The answer ended up coming from another niche sport: scuba diving. After trolling the internet I chose the U.S. Divers Cold-Water Diving Gloves based on positive feedback for build quality and durability. If you read the Amazon reviews you’ll find all kinds of displaced cold and wet people. As a matter of fact, none of the top reviews for this product refer to them being used for actual diving!

U.S. Divers cold-water gloves fit snugly and fit nicely under a gore-text shell

The day after they arrived I got the perfect weather to try them out: 40 degrees and raining. These first thing that I noticed is that they don’t repel water, which you might expect from a “waterproof” glove. Water will bead up on your Gore-tex jacket but soak right into the gloves. Despite this, I didn’t feel the water, or the wind. The next thing I knew, I was 20 minutes into your ride and my hands were perfectly warm and happy!

Fit is very good–unlike most long-fingered cycling gloves they have a little give so can stretch your fingers a little more easily to work with brake levers and shifters and such. They go up past the carpal bone which is more than enough height to tuck up under your gore-tex jacket.

The only place where it shows that this is not made specifically for cycling is the palm. Generally the padding for a cycling glove is minimal and strategically placed. With the diving glove the “padding” is just a natural byproduct of the neoprene material which is an even thickness everywhere. I purchased the 3mm version which ended up making my main contact point with my handlebar feel spongy. Despite this, there is no question that these work and are an essential piece in creating a head-to-toe outfit for adverse weather riding.

Grips on the palm are good, but the 3mm thickness of the gloves make your contact point a little spongy feeling.


  • Pre-curved and good fit
  • Great price! Since these aren’t made for cycling you don’t pay the cycling premium. If these were made by Perl Izumi they’d probably be $85
  • They work!


  • 3mm thickness is a little too spongy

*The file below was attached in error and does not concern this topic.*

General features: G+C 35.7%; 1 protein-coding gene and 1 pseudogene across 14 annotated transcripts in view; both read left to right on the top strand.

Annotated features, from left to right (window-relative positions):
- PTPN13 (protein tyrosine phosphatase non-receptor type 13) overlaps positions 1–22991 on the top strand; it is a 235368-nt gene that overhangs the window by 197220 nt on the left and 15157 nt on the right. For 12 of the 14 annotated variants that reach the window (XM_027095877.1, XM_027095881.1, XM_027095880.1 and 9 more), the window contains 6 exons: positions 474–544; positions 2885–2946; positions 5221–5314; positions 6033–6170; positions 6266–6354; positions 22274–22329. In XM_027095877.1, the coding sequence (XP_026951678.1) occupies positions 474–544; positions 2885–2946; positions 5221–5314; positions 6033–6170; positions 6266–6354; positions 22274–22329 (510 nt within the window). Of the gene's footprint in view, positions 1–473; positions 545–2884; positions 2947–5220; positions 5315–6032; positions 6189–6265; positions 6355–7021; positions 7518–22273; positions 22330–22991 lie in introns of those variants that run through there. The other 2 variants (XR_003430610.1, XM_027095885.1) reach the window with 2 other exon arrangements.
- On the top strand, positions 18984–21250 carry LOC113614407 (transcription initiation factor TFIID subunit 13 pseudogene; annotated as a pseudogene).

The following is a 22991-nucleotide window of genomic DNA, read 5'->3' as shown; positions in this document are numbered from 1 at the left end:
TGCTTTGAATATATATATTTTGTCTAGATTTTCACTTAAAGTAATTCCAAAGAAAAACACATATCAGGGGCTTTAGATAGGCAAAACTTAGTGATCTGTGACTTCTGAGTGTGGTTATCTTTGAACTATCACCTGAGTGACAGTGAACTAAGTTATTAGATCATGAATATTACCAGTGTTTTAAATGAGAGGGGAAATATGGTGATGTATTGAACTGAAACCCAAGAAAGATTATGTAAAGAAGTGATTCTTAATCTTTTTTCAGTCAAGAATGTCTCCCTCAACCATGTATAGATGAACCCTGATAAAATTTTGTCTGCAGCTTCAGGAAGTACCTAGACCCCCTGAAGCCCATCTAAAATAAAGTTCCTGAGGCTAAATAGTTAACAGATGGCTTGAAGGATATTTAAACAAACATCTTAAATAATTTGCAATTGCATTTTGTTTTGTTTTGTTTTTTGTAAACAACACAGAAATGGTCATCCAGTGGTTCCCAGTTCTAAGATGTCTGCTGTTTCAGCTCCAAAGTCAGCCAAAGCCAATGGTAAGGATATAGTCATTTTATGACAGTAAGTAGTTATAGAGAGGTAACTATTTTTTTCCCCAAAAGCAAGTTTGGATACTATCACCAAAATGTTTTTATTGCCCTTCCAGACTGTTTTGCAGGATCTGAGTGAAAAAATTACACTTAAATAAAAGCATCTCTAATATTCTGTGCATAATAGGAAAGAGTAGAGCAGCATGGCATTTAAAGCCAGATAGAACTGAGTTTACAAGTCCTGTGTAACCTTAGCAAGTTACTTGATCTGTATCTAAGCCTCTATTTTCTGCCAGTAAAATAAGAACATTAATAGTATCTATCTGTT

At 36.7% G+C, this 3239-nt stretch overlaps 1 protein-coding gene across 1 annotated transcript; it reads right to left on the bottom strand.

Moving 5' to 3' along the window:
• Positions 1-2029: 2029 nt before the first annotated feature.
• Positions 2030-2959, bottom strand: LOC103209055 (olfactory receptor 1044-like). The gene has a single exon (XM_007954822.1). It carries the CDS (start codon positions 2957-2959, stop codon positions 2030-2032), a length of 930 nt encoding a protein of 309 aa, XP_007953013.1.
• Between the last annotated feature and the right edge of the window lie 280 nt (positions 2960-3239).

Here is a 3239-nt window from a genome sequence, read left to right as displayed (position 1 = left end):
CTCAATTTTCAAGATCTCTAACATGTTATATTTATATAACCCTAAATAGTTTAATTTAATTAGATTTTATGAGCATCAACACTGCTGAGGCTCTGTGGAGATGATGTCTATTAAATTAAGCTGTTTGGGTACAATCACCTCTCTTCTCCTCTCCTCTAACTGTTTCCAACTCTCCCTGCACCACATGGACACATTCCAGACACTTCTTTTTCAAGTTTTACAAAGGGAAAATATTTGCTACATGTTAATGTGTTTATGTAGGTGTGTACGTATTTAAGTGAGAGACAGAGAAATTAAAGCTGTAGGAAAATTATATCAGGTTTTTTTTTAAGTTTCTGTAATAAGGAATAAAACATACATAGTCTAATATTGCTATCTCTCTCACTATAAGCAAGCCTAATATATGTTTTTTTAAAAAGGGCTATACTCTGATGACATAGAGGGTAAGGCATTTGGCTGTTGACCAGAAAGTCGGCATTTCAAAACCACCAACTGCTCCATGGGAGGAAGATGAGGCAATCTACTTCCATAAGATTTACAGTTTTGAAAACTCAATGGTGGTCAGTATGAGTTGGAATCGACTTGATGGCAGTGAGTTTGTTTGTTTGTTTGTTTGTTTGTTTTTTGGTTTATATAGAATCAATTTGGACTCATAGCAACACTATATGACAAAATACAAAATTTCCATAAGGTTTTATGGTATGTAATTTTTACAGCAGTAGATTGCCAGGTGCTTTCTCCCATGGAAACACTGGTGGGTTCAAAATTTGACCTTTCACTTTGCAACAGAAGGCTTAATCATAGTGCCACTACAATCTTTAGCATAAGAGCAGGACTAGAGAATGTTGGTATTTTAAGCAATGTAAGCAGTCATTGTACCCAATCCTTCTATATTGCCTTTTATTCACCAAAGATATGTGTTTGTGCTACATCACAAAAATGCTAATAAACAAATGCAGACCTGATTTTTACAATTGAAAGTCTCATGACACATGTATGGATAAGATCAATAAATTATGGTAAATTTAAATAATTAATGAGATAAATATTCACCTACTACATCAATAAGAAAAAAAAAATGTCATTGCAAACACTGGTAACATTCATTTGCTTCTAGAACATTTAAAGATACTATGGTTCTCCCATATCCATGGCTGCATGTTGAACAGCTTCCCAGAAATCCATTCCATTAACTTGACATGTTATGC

• They take forever to dry. Like over a day.


Simply necessary in the rain, especially between 33 and 55 degrees.

Ride Along: Gimbels Long – July 6, 2013

Missing the camaraderie of group riding during the dark, cold months of winter? Fire up this video in HD and join some of the fastest riders in the area under a white hot sun for the Gimbels Long ride.

This workout is 1hr 35 minutes so make sure you have plenty of water and make sure to save some matches for the second half of the ride! While the temperature tempered the climbers (slightly) you’ll be bridging plenty of gaps and keeping the pressure on. Your perseverance will bring you across the line in lead group with the 9th fastest time recorded on the course* (*according to Strava).

Tour of the Battenkill Race Report

You don’t bother to shave for The Tour of The Battenkill. It is long, cold and dirty. This is the race you’ve been saving your Paul Bunyan jersey and that extra bottle of man-up for.

Battenkill is the largest amateur race in America and is often considered the hardest. It is 62 miles over the hills and through the dirt of upstate New York out in the middle of nowhere. Despite the remote nature it attracts a huge number of cyclists from around the country and the world. The Cat 4 field in which I raced was broken into 6 fields for safety.

With trickle-down economics finally hitting the budget minded traveler (think spas and other anemities appearing in cheap hotels) it almost came as a surprise to me that motels still exist. My family and I decided to keep things reasonable we would go budget on the first night and use some of that extra money for a post-race splurge on day two in Saratoga Springs a couple of towns over.

While our first night was no-frills to the extreme, there is something that is still very comforting about walking into a toasty warm room from a cold, dark  night in the shadows of the mountains in Vermont.

Hello Governor.

The Battenkill race literally takes over Cambridge. Unfortunately you have to walk from one end of town to the other to register which is 20 minutes each way from the parking lot. I know, I know, why wouldn’t I just bike there to save time? I brought my family and wanted to make sure they knew where everything was while I was out racing.

This was strategic error #1. I gave myself what would be more than enough time to prepare for any other normal race, but not a full hour which is what would have been needed for a relaxed round trip to get my numbers and set up my bike. As it turned out I had to run back to the car, hastily put everything together and race to the start line without my GoPro or a 2nd bottle of water.

I still missed the start by 3 minutes.

Luckily it was a neutral start. I charged up the road and got my “warm up” in by chasing the peloton at 28mph, catching them just before the pace car turned off and the real racing began.